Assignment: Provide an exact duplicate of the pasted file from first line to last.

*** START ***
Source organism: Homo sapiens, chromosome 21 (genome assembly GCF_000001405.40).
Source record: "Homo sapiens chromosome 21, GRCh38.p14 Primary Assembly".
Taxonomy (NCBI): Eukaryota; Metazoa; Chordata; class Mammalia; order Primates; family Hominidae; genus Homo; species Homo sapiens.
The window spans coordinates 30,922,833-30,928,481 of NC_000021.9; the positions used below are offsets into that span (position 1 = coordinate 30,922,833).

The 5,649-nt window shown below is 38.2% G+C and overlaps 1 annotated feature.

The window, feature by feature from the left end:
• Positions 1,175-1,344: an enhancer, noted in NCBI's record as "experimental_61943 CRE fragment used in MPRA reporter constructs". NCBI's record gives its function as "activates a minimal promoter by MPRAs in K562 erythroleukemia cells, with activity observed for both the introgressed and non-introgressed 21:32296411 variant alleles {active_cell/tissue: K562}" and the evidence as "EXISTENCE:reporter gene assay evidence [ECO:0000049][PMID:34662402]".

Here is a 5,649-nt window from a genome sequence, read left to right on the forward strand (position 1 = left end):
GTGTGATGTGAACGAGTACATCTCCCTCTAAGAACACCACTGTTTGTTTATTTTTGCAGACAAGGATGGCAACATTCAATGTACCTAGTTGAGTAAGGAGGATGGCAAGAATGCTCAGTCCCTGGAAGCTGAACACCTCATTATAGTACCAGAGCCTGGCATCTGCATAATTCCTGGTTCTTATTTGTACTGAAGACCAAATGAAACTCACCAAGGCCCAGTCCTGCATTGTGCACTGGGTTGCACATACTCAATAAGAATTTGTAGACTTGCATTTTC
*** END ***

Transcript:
Source organism: Homo sapiens, chromosome 21 (genome assembly GCF_000001405.40).
Source record: "Homo sapiens chromosome 21, GRCh38.p14 Primary Assembly".
Taxonomy (NCBI): Eukaryota; Metazoa; Chordata; class Mammalia; order Primates; family Hominidae; genus Homo; species Homo sapiens.
The window spans coordinates 30,922,833-30,928,481 of NC_000021.9; the positions used below are offsets into that span (position 1 = coordinate 30,922,833).

The 5,649-nt window shown below is 38.2% G+C and overlaps 1 annotated feature.

The window, feature by feature from the left end:
• Positions 1,175-1,344: an enhancer, noted in NCBI's record as "experimental_61943 CRE fragment used in MPRA reporter constructs". NCBI's record gives its function as "activates a minimal promoter by MPRAs in K562 erythroleukemia cells, with activity observed for both the introgressed and non-introgressed 21:32296411 variant alleles {active_cell/tissue: K562}" and the evidence as "EXISTENCE:reporter gene assay evidence [ECO:0000049][PMID:34662402]".

Here is a 5,649-nt window from a genome sequence, read left to right on the forward strand (position 1 = left end):
GTGTGATGTGAACGAGTACATCTCCCTCTAAGAACACCACTGTTTGTTTATTTTTGCAGACAAGGATGGCAACATTCAATGTACCTAGTTGAGTAAGGAGGATGGCAAGAATGCTCAGTCCCTGGAAGCTGAACACCTCATTATAGTACCAGAGCCTGGCATCTGCATAATTCCTGGTTCTTATTTGTACTGAAGACCAAATGAAACTCACCAAGGCCCAGTCCTGCATTGTGCACTGGGTTGCACATACTCAATAAGAATTTGTAGACTTGCATTTTC